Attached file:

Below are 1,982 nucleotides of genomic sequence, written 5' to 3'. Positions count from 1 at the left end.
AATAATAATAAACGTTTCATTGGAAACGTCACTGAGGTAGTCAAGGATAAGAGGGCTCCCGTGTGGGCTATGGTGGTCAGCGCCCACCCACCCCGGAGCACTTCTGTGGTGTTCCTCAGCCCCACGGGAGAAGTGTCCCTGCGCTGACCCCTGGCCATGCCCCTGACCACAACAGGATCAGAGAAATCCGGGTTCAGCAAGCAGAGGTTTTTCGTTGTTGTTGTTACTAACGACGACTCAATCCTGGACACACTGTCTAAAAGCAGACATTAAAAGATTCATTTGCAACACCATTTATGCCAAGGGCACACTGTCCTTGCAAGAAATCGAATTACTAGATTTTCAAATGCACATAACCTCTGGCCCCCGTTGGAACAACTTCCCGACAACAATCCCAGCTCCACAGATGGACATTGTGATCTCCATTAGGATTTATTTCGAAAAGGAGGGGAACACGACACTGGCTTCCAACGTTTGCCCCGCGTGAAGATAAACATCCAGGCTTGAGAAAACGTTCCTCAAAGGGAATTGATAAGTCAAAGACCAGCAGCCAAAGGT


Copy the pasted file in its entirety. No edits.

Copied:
Below are 1,982 nucleotides of genomic sequence, written 5' to 3'. Positions count from 1 at the left end.
AATAATAATAAACGTTTCATTGGAAACGTCACTGAGGTAGTCAAGGATAAGAGGGCTCCCGTGTGGGCTATGGTGGTCAGCGCCCACCCACCCCGGAGCACTTCTGTGGTGTTCCTCAGCCCCACGGGAGAAGTGTCCCTGCGCTGACCCCTGGCCATGCCCCTGACCACAACAGGATCAGAGAAATCCGGGTTCAGCAAGCAGAGGTTTTTCGTTGTTGTTGTTACTAACGACGACTCAATCCTGGACACACTGTCTAAAAGCAGACATTAAAAGATTCATTTGCAACACCATTTATGCCAAGGGCACACTGTCCTTGCAAGAAATCGAATTACTAGATTTTCAAATGCACATAACCTCTGGCCCCCGTTGGAACAACTTCCCGACAACAATCCCAGCTCCACAGATGGACATTGTGATCTCCATTAGGATTTATTTCGAAAAGGAGGGGAACACGACACTGGCTTCCAACGTTTGCCCCGCGTGAAGATAAACATCCAGGCTTGAGAAAACGTTCCTCAAAGGGAATTGATAAGTCAAAGACCAGCAGCCAAAGGT